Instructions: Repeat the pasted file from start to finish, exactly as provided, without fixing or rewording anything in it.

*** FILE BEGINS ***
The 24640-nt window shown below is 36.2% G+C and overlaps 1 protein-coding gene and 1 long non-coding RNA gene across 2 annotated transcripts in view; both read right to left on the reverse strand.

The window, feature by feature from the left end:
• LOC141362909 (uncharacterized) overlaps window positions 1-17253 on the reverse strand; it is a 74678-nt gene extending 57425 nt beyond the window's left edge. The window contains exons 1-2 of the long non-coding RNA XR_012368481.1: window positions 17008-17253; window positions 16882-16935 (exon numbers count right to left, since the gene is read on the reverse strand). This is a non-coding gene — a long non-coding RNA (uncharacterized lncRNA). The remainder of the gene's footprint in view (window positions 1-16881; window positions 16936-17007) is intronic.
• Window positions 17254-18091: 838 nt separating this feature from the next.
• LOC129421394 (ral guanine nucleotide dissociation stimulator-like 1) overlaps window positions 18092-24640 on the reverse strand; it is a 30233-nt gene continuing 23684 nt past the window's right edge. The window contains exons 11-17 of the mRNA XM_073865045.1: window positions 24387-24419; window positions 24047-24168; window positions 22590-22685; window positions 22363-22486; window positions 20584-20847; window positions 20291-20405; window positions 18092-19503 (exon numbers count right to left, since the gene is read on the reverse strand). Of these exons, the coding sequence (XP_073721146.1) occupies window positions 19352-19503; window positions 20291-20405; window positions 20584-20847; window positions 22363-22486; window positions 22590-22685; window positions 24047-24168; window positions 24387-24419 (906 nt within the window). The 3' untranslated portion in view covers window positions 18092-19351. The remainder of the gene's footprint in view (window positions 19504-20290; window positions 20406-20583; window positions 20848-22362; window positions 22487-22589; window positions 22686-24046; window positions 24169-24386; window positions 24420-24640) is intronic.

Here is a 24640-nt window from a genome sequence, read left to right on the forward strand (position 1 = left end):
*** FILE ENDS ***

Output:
The 24640-nt window shown below is 36.2% G+C and overlaps 1 protein-coding gene and 1 long non-coding RNA gene across 2 annotated transcripts in view; both read right to left on the reverse strand.

The window, feature by feature from the left end:
• LOC141362909 (uncharacterized) overlaps window positions 1-17253 on the reverse strand; it is a 74678-nt gene extending 57425 nt beyond the window's left edge. The window contains exons 1-2 of the long non-coding RNA XR_012368481.1: window positions 17008-17253; window positions 16882-16935 (exon numbers count right to left, since the gene is read on the reverse strand). This is a non-coding gene — a long non-coding RNA (uncharacterized lncRNA). The remainder of the gene's footprint in view (window positions 1-16881; window positions 16936-17007) is intronic.
• Window positions 17254-18091: 838 nt separating this feature from the next.
• LOC129421394 (ral guanine nucleotide dissociation stimulator-like 1) overlaps window positions 18092-24640 on the reverse strand; it is a 30233-nt gene continuing 23684 nt past the window's right edge. The window contains exons 11-17 of the mRNA XM_073865045.1: window positions 24387-24419; window positions 24047-24168; window positions 22590-22685; window positions 22363-22486; window positions 20584-20847; window positions 20291-20405; window positions 18092-19503 (exon numbers count right to left, since the gene is read on the reverse strand). Of these exons, the coding sequence (XP_073721146.1) occupies window positions 19352-19503; window positions 20291-20405; window positions 20584-20847; window positions 22363-22486; window positions 22590-22685; window positions 24047-24168; window positions 24387-24419 (906 nt within the window). The 3' untranslated portion in view covers window positions 18092-19351. The remainder of the gene's footprint in view (window positions 19504-20290; window positions 20406-20583; window positions 20848-22362; window positions 22487-22589; window positions 22686-24046; window positions 24169-24386; window positions 24420-24640) is intronic.

Here is a 24640-nt window from a genome sequence, read left to right on the forward strand (position 1 = left end):